Distinguished Oxford professor to discuss Plutarch and Shakespeare on April 8

Distinguished Oxford professor to discuss Plutarch and Shakespeare on April 8

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Oxford professor Chris Pelling, D.Phil., will discuss the influence of Greek and Roman history and literature on the English language’s most-beloved writer at a presentation at 4:30 p.m. on April 8 in the Mary L. Welch Honors Hall on the corner of 4th and Basin Streets. The presentation is free and open to the public.

During his presentation, “Plutarch and Shakespeare,” Pelling discusses the ways in which Shakespeare transforms Plutarch's Lives, his main source for Antony and Cleopatra, Julius Caesar, and Coriolanus. Shakespeare knew Plutarch in Thomas North's translation, which was in itself based on Amyot's French translation of the original Greek. This double distancing had some odd effects, including a couple of marvelous scenes based on mistranslation. Pelling also shares why Shakespeare transforms several characters and themes but leaves others untouched, and how even those transformations owe a debt to Plutarch’s own manner, so that at times he is out-Plutarching Plutarch himself.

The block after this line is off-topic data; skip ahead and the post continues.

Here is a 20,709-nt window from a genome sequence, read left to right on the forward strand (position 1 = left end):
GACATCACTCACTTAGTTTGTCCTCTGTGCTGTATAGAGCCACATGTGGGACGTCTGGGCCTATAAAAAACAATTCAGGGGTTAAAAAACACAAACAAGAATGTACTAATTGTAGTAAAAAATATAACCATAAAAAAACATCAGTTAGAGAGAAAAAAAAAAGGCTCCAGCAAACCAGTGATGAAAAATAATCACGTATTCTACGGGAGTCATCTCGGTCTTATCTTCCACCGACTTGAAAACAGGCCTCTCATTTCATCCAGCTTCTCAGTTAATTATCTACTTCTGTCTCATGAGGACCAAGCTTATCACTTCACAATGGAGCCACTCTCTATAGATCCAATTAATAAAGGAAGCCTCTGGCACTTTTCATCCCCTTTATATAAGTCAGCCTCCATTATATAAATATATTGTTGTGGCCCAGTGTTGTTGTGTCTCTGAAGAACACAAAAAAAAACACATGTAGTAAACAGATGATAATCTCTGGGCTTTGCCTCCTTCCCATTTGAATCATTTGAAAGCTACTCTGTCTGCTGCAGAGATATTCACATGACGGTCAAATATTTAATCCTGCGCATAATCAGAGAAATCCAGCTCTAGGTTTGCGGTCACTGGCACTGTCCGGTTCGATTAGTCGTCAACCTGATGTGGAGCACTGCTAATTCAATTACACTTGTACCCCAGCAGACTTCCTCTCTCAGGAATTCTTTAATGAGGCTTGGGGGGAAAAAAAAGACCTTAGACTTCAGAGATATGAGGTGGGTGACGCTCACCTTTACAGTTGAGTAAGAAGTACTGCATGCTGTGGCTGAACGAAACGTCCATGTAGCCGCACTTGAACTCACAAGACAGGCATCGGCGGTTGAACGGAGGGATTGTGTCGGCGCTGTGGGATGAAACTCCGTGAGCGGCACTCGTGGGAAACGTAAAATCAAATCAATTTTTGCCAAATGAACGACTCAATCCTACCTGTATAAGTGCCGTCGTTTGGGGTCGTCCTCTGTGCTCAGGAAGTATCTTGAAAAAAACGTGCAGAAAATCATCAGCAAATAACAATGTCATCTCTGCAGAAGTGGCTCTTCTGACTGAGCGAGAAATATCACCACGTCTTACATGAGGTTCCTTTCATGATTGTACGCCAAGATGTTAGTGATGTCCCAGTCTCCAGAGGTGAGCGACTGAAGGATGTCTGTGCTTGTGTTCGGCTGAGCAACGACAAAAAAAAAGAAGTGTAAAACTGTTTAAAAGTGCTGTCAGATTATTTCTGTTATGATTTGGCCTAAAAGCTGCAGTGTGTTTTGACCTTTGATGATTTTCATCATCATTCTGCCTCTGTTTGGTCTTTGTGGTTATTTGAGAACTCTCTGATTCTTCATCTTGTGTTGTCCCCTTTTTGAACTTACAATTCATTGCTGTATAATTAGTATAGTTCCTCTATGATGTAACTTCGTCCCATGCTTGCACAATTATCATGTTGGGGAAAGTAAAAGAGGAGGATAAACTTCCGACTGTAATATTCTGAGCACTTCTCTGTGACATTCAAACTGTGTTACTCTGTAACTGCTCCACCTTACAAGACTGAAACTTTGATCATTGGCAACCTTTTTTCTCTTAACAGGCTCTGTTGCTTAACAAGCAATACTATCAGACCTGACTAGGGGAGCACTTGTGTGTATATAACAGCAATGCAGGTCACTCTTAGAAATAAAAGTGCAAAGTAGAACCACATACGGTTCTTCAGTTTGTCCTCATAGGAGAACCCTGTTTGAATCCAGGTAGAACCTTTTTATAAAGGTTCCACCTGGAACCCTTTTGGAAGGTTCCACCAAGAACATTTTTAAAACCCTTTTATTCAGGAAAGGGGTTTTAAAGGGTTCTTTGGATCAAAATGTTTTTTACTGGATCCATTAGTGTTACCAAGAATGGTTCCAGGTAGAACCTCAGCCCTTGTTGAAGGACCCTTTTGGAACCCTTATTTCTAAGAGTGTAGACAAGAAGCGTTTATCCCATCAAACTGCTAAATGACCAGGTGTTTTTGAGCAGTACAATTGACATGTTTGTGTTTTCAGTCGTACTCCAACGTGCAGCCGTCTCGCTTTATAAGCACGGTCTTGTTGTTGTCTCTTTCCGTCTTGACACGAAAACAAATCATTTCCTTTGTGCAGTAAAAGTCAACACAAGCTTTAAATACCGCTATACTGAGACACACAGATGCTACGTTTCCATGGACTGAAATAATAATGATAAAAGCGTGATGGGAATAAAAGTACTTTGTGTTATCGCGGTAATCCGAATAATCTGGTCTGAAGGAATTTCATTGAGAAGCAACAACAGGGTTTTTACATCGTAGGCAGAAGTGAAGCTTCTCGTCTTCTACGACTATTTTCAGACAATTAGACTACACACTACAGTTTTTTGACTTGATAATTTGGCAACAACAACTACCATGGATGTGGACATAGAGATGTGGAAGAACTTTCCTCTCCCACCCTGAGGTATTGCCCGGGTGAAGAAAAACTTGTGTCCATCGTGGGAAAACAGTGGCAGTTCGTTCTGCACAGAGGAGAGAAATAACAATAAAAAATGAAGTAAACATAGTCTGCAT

Pelling is a literary critic and historian at Oxford University. He has more than 40 years of teaching experience at several universities in England and the United States. He also was the Regius Professor of Greek, the highest position for Classics professors at Oxford University, from 2003–2015. He has published several books and dozens of journal articles on ancient Greek and Latin literature, particularly on Greek tragedy, and biographies of influential writers of those times. His writings broke new ground by applying literary analysis to historical texts, ranging from Tacitus to Plutarch. At the same time, he was a generous tutor, well regarded by students.

He earned his M.A. and D.Phil. from Oxford University. In 2009, he was elected as a fellow of the British Academy, one of the highest academic distinctions that a British scholar in the arts, humanities or social sciences can receive.

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